Dividend stocks are a perfect fit for a retiree's portfolio considering the supplemental income they provide, which also adds to investor returns in the long run as compounding works its magic.

However, not all dividend stocks are ideal for retirees. In retirement, it's ideal to own stocks that don't just pay out stable and regular dividends, but also increase them regularly for greater long-term returns. Here are three great stock to consider. 

Invest in the future of renewable energy 

A utility stock is an obvious choice for a retiree given the defensive nature of the business of utilities, which enables them to generate stable cash flows and pay regular dividends. But the stock I'll recommend today isn't just a traditional utility; it's one of the top renewable energy stocks you could own. Because clean energy is the future of energy, investing in a top company in the field, like NextEra Energy (NEE -0.11%), should pay off.

NextEra is the world's largest producer of wind and solar energy. It operates two electric companies, Florida Power & Light (FPL) and Gulf Power Company, that together serve millions of customers in Florida.

A jar of coins with a retirement note pasted on it.

Image source. Getty Images.

NextEra's recent quarterly earnings report and medium-term financial goals announced in April were hugely encouraging. To start, NextEra aims to increase dividends by 10% per year off of its 2020 dividend base of around $5.60 per share, through "at least" 2022, backed by 6% to 8% targeted compound annual growth in adjusted earnings per share for 2021 and 2022.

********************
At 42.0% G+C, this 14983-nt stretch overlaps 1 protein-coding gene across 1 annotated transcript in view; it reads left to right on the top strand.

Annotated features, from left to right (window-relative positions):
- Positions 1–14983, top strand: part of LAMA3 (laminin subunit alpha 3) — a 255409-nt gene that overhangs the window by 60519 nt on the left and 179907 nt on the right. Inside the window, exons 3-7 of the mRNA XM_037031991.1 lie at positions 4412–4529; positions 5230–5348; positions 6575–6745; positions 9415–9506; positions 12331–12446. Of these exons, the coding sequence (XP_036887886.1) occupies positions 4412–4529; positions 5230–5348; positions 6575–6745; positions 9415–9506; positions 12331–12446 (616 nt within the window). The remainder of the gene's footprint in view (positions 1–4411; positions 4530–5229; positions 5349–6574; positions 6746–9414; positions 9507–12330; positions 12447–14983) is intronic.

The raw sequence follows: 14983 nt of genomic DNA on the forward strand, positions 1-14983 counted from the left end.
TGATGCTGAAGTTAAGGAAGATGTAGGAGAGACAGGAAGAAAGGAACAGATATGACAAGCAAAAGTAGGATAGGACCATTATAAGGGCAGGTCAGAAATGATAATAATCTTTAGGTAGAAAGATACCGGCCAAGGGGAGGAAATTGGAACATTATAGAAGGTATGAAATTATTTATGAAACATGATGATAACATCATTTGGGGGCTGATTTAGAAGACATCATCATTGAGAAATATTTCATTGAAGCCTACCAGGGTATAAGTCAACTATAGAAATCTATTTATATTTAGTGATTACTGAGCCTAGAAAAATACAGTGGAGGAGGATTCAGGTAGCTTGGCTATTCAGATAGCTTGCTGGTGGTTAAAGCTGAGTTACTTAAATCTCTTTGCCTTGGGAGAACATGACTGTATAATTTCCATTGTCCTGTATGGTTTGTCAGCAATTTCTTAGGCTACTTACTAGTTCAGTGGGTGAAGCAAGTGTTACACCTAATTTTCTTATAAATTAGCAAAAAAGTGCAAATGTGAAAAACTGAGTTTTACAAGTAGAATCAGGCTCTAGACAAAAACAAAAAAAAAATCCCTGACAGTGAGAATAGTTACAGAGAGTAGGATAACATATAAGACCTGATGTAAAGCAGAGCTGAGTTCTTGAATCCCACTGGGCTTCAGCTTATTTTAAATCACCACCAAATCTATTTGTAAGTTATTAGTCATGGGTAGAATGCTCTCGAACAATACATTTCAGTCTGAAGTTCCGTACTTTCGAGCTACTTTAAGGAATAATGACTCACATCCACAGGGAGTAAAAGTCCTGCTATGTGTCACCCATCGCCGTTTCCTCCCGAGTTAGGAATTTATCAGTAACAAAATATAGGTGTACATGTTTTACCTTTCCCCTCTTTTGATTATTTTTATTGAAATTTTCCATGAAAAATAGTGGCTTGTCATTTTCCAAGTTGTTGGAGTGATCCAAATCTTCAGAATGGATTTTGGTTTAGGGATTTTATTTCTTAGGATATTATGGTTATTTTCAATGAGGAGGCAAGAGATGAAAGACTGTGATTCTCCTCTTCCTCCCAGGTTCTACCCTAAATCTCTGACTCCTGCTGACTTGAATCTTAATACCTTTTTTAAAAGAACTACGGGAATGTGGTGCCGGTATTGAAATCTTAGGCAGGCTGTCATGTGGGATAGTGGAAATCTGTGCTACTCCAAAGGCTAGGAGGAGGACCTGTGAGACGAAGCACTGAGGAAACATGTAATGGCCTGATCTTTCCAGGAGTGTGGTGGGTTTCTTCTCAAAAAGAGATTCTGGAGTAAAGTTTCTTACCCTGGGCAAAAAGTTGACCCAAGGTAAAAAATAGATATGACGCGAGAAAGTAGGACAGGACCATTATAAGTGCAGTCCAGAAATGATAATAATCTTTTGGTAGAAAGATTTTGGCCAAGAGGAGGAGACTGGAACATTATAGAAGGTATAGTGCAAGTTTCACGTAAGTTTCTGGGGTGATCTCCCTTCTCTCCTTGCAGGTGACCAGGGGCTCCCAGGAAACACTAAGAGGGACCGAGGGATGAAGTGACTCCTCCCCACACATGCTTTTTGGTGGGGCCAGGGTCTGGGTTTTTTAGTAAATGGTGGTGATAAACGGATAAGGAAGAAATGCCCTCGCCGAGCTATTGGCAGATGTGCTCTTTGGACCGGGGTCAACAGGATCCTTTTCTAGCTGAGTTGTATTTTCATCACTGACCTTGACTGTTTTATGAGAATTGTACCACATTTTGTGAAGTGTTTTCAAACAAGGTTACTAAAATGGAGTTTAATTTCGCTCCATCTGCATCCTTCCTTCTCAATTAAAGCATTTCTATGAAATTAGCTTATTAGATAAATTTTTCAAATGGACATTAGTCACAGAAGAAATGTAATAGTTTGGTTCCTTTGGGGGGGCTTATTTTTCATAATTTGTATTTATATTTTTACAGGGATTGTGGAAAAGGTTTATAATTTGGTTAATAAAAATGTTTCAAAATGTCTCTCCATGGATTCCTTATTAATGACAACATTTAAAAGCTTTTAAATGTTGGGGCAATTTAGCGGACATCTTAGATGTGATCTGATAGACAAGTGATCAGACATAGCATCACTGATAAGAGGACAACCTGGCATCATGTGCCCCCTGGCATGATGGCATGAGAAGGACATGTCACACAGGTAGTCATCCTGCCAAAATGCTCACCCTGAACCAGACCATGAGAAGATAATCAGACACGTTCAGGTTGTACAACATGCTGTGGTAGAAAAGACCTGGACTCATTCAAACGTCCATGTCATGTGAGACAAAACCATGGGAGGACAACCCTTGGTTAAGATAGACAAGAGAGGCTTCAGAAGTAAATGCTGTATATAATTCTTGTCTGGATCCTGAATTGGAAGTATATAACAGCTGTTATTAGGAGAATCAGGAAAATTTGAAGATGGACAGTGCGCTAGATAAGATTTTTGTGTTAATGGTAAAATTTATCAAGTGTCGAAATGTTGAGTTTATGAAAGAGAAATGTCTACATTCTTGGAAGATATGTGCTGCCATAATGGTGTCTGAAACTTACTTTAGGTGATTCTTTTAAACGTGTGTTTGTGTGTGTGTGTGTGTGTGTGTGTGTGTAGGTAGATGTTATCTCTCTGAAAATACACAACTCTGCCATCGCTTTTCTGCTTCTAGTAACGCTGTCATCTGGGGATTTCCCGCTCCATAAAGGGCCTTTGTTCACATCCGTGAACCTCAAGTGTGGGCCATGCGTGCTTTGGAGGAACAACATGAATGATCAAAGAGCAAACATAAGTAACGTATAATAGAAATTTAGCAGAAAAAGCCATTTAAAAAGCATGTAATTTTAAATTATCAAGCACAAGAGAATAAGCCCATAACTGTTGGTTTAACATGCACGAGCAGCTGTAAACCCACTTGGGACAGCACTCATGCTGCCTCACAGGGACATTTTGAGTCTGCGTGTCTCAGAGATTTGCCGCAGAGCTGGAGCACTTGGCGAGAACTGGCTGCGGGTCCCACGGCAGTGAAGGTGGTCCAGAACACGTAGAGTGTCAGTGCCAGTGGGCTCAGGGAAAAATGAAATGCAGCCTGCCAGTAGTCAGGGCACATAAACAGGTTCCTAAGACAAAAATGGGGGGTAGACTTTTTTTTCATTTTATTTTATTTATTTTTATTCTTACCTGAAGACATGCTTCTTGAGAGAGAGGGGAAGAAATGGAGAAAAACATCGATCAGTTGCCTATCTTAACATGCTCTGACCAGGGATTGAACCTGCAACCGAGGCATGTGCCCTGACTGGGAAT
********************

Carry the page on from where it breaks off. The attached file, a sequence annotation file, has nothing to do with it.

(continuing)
With billions of dollars lined up in expansion, committed dividend increases, and the stock yielding a decent 2.4%, NextEra should keep minting money for retirees.

This top healthcare stock won't disappoint you

AbbVie (ABBV -0.89%) is a great choice for retirees for two big reasons: Its incredible dividend track record and clout in healthcare, another defensive sector.

AbbVie is a pretty young company in the sense that it was formed in 2013 after separating from Abbott Laboratories, but its expertise in pharmaceuticals runs deep. The company specifically targets its research and development toward "difficult-to-cure" diseases and specializes in oncology, rheumatology, dermatology, and gastroenterology.

There have been concerns about competition eating into key drug Humira's edge in the world, but AbbVie's latest quarterly report suggests sales for the drug are still strong even as it prepares to acquire Allergan (AGN) to diversify revenues beyond Humira.

Management expects the combined company to produce strong cash flows in coming years to support dividends. Since inception in 2013, AbbVie's dividend has grown 195%, including the 10% dividend increase it announced in February 2020. With the stock yielding a solid 5.7% currently, I think AbbVie should deliver good returns for retirees.

These dividends should help you during tough times

Johnson & Johnson (JNJ -0.94%) increased its dividend by 6% in April, marking its 58th consecutive year of annual dividend increases. That dividend streak alone makes J&J a top retiree stock.

Also a healthcare company, J&J is more diversified than AbbVie as it runs three broad segments. Pharmaceutical contributed roughly 42%, medical devices 26%, and consumer healthcare 14% to J&J's total sales in 2019.

The diversified portfolio, innovation, prioritization of growth opportunities through internal pipeline development and opportunistic acquisitions, and commitment to return capital to shareholders through regular share repurchases and dividends make J&J a great stock to own. An example of innovation is J&J's race to develop a COVID-19 vaccine. With its rich pipeline, globally renowned brands, and a decent dividend yield of 2.7%, J&J is a stock retirees would love to own.